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Can one written word mean many things? Prereaders’ assumptions about the stability of written words’ meanings

By J. S. Collins and Elizabeth J. Robinson

Abstract

Results of three experiments confirmed previous findings that in a moving word task, prereaders 3 to 5 years of age judge as if the meaning of a written word changes when it moves from a matching to a nonmatching toy (e.g., when the word “dog” moves from a dog to a boat). We explore under what circumstances children make such errors, we identify new conditions under which children were more likely correctly to treat written words’ meanings as stable: when the word was placed alongside a nonmatching toy without having been alongside a matching toy previously, when two words were moved from a matching toy to a nonmatching toy, and when children were asked to change what the print said. Under these conditions, children more frequently assumed that physical forms had stable meanings as they do with other forms of external representation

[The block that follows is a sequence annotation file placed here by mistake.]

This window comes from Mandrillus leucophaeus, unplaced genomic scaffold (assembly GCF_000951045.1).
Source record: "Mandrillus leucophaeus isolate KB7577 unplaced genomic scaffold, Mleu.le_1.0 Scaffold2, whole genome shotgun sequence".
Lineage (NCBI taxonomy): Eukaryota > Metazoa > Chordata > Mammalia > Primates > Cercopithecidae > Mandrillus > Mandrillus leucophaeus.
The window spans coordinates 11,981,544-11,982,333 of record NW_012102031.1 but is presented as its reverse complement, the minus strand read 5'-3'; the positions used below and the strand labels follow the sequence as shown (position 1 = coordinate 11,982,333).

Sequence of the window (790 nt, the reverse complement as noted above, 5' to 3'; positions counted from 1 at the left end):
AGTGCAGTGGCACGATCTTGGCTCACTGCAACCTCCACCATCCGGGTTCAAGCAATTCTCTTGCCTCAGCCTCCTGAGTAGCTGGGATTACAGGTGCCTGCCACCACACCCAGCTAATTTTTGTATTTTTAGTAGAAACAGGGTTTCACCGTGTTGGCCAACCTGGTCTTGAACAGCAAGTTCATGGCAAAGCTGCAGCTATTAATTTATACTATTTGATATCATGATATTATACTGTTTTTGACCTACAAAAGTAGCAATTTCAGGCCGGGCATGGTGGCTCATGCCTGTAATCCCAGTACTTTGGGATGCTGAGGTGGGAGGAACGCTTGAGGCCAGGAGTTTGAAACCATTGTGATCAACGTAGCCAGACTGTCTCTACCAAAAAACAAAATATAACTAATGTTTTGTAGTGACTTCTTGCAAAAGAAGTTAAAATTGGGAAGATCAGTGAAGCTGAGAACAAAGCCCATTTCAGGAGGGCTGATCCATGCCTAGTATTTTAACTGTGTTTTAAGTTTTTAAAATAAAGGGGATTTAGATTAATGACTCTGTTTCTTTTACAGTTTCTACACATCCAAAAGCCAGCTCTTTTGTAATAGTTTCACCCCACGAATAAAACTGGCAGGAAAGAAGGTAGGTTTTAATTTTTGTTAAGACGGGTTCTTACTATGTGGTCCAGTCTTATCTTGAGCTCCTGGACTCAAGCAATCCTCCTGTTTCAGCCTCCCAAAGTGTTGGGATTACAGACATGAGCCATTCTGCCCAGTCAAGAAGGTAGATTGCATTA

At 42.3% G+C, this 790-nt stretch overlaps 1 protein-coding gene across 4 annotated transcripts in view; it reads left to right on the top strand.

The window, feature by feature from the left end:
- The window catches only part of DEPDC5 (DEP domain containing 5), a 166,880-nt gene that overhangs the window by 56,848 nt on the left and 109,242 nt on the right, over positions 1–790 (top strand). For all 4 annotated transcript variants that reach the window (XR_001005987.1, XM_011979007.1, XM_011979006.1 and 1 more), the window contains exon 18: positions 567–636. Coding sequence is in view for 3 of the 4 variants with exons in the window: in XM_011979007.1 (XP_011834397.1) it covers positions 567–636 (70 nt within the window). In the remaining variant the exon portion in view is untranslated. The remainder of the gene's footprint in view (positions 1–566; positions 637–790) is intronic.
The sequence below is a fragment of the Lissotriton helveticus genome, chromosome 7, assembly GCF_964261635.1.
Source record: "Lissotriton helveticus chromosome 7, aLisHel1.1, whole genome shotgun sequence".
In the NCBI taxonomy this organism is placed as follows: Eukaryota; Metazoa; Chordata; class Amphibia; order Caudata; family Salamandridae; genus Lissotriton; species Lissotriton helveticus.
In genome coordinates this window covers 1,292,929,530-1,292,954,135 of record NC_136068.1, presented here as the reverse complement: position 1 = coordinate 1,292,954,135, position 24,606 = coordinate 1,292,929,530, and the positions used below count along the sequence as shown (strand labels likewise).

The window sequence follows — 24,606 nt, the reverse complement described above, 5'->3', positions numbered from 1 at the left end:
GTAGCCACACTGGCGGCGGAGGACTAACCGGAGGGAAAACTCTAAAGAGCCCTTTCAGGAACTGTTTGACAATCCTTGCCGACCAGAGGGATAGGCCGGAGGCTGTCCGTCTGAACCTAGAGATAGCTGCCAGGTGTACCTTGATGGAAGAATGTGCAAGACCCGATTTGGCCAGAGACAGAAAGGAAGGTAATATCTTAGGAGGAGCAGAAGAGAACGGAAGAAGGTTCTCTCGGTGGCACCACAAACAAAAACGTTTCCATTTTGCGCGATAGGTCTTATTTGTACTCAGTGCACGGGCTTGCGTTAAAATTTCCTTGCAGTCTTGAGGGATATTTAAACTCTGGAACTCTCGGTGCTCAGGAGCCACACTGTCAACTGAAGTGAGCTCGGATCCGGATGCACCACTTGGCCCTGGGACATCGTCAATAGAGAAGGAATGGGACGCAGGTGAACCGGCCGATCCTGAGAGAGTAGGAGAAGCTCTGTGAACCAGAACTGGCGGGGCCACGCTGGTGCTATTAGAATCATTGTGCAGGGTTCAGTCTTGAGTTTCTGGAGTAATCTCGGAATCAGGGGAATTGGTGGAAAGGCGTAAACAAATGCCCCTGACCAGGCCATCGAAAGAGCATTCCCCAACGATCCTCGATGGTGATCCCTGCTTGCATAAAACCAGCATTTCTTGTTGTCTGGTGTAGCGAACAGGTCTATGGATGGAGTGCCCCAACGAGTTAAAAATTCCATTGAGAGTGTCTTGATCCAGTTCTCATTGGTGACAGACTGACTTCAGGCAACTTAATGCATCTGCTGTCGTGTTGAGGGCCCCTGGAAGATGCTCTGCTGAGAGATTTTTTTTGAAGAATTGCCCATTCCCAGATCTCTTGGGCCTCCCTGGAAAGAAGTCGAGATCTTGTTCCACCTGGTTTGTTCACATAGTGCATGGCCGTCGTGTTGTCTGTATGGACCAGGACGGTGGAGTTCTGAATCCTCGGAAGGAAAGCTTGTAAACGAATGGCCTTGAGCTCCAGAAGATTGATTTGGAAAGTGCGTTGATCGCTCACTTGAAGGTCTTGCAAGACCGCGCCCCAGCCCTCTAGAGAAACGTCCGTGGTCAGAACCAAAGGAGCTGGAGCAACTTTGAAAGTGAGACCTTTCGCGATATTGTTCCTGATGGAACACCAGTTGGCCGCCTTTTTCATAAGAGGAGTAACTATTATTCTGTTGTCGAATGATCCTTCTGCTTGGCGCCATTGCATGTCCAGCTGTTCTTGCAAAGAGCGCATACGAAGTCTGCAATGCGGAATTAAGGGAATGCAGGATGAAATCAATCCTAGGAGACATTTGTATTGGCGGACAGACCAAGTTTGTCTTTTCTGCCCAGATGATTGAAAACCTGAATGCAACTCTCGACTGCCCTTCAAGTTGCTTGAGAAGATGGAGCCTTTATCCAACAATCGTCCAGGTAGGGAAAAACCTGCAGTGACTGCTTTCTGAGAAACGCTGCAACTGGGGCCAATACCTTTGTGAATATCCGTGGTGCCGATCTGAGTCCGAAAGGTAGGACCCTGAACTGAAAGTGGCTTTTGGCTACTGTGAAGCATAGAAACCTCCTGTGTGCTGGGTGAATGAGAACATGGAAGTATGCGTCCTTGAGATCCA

Topics: BF, P1
Publisher: Academic Press
Year: 2005
OAI identifier: oai:wrap.warwick.ac.uk:1252

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